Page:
“These people have not the principles of government amonst them…”

The Ludwig von Mises Institute has published an excerpt from Murray Rothbard’s Conceived in Liberty, a Colonial history, on “Pennsylvania’s Anarchist Experiment: 1681-1690″.

Not an anarchist experiment I would want to live in, but some interesting features: religious freedom for Christians (ahem) and Quaker-Native American relations. The essay charts William Penn’s annoyance that the people of Pennsylvania kept taking freedom farther than he intended. Penn established the colony, intending to grant certain liberties. But given the opportunity to govern themselves, the people of Pennsylvania granted themselves more freedoms than Penn et al would have liked. It started with tax resistance — here’s William Penn complaining about the difficulty he had enforcing taxes:

The great fault is, that those who are there lose their authority one way or another in the spirits of the people and then they can do little with their outward powers.

Penn swooped down to the colony to try to work on the tax issue for a while, but eventually had to go back to England. In the interim, he established a governing council for Pennsylvania.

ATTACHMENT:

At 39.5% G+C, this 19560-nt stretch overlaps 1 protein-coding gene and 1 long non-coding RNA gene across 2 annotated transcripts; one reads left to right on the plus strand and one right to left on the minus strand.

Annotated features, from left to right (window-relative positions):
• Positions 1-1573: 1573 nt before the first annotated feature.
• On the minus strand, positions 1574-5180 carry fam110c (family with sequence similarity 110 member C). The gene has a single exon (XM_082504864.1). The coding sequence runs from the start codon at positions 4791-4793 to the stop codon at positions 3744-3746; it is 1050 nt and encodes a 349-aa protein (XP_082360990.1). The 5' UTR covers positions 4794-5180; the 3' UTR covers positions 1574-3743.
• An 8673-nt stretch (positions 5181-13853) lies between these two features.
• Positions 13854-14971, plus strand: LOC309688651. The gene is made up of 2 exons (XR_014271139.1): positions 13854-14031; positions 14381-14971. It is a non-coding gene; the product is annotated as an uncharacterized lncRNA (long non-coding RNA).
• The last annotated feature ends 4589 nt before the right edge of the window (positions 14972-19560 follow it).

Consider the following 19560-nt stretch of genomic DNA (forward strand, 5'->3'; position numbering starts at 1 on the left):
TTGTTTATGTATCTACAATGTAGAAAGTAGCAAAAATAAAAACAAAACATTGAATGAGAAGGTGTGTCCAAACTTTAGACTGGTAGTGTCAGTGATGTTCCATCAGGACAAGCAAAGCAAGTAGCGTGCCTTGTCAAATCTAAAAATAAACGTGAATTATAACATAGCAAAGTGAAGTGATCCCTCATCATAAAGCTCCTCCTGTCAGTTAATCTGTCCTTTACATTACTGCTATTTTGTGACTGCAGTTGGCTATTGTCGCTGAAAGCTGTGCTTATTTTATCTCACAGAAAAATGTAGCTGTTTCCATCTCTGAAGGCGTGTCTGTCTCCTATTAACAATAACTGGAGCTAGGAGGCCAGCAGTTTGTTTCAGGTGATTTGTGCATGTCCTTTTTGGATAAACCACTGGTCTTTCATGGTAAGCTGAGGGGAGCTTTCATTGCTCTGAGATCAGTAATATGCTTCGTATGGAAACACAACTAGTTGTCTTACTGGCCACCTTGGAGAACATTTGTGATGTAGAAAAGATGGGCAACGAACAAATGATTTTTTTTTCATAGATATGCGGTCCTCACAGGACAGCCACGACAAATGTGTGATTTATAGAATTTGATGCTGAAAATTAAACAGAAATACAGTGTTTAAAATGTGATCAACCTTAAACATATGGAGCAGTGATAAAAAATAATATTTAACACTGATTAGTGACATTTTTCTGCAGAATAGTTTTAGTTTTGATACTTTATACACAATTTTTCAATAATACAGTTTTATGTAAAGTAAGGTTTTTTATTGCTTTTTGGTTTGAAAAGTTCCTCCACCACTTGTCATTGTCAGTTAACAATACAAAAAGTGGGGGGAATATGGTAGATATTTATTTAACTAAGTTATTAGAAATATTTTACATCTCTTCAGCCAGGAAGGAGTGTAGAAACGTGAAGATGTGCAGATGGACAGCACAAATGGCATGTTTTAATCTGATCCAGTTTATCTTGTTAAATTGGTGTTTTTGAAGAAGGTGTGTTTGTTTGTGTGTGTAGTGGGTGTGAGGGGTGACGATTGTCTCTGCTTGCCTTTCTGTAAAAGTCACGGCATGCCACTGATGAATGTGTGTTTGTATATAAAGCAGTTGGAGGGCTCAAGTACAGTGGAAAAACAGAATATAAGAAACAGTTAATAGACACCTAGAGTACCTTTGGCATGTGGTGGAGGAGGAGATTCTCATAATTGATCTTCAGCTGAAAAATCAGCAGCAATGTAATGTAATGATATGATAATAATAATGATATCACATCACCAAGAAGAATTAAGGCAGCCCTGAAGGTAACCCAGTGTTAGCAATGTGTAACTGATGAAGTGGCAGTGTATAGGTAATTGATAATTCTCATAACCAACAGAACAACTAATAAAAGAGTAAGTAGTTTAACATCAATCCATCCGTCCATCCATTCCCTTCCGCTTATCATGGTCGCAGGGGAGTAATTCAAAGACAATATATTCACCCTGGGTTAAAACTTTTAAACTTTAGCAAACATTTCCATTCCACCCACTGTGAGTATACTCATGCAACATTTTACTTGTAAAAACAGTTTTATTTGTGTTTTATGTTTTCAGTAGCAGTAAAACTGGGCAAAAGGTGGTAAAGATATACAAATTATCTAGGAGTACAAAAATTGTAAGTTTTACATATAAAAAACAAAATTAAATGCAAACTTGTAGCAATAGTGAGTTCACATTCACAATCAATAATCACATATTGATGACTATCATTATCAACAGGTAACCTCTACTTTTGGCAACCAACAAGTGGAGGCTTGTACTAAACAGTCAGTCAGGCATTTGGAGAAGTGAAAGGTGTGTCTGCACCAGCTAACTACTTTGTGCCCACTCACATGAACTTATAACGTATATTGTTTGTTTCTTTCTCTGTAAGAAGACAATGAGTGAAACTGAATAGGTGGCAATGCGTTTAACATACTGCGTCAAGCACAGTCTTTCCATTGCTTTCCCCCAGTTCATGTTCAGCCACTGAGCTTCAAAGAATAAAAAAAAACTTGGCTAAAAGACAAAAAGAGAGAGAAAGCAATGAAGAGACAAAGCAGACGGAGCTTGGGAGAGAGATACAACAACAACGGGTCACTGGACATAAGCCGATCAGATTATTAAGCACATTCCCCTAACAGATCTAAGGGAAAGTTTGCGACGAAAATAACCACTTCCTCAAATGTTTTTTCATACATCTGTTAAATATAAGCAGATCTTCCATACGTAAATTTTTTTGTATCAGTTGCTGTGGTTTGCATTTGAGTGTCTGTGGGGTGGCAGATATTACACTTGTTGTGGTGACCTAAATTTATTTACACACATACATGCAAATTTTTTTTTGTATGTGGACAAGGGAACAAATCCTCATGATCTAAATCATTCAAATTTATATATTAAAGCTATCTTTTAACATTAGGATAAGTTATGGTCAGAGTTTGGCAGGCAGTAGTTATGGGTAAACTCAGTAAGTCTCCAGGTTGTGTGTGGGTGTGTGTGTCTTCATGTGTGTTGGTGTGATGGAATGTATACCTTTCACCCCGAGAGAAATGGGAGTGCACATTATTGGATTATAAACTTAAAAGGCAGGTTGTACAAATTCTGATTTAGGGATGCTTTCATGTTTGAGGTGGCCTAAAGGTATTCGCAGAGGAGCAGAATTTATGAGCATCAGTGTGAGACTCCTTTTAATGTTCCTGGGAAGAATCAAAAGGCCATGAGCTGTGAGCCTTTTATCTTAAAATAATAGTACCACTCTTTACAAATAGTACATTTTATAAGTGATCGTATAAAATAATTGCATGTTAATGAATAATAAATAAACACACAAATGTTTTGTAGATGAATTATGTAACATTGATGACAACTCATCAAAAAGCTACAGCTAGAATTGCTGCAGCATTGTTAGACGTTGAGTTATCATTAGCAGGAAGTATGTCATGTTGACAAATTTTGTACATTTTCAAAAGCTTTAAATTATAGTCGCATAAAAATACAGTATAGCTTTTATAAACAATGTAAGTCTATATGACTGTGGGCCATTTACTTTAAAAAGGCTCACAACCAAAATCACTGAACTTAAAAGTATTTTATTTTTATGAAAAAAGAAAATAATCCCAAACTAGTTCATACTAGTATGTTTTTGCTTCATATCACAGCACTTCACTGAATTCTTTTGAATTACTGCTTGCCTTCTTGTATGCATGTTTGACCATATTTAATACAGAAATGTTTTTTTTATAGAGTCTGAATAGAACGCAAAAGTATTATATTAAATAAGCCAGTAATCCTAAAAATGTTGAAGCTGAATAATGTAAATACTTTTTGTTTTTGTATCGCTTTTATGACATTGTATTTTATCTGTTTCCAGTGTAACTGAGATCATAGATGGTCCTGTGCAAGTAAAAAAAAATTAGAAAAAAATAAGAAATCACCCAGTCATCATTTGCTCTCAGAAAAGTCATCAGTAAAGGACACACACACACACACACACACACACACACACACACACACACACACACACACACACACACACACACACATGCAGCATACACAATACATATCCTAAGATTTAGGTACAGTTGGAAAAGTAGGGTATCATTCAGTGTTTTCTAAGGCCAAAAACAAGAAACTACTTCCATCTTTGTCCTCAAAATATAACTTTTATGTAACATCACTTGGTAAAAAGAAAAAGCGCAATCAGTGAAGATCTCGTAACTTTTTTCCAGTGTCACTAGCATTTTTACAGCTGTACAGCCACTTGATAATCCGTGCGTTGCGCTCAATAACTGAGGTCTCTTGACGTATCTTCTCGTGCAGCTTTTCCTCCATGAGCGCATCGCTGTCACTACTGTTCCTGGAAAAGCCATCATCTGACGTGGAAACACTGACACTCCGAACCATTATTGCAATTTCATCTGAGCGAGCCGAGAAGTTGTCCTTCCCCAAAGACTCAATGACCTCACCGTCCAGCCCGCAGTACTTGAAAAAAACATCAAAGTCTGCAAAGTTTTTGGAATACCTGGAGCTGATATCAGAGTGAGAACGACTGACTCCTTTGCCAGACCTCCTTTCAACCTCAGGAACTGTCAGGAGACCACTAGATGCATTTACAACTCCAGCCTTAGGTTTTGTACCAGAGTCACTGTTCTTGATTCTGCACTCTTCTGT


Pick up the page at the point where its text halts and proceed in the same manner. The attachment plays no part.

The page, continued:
After Penn returned to England in 1684, the Council virtually succeeded him in governing the colony. The Council assumed full executive powers, and, since it was elected rather than appointed, this left Pennsylvania as a virtually self-governing colony. Though Thomas Lloyd, a Welsh Quaker, had by Penn been appointed as president of the Council, the president had virtually no power and could make no decisions on his own. Because the Council met very infrequently, and because no officials had any power to act in the interim, during these intervals Pennsylvania had almost no government at all—and seemed not to suffer from the experience. … The councillors, for one thing, had little to do. And being private citizens rather than bureaucrats, and being unpaid as councillors, they had their own struggling businesses to attend to. There was no inclination under these conditions to dabble in political affairs. The laws had called for a small payment to the councillors, but, typically, it was found to be almost impossible to extract these funds from the populace.

Of this period, Rothbard concludes:

[T]he reality must be faced that the new, but rather large, colony of Pennsylvania lived for the greater part of four years in a de facto condition of individual anarchism, and seemed none the worse for the experience.

Eventually William Penn appointed John Blackwell as deputy governor to reign in those damn Quakers. Blackwell also rapidly “lost his authority” and could “do little with his outward powers” in the face of passive resistance, ultimately complaining to Penn:

“These people have not the principles of government amongst them, nor will be informed…”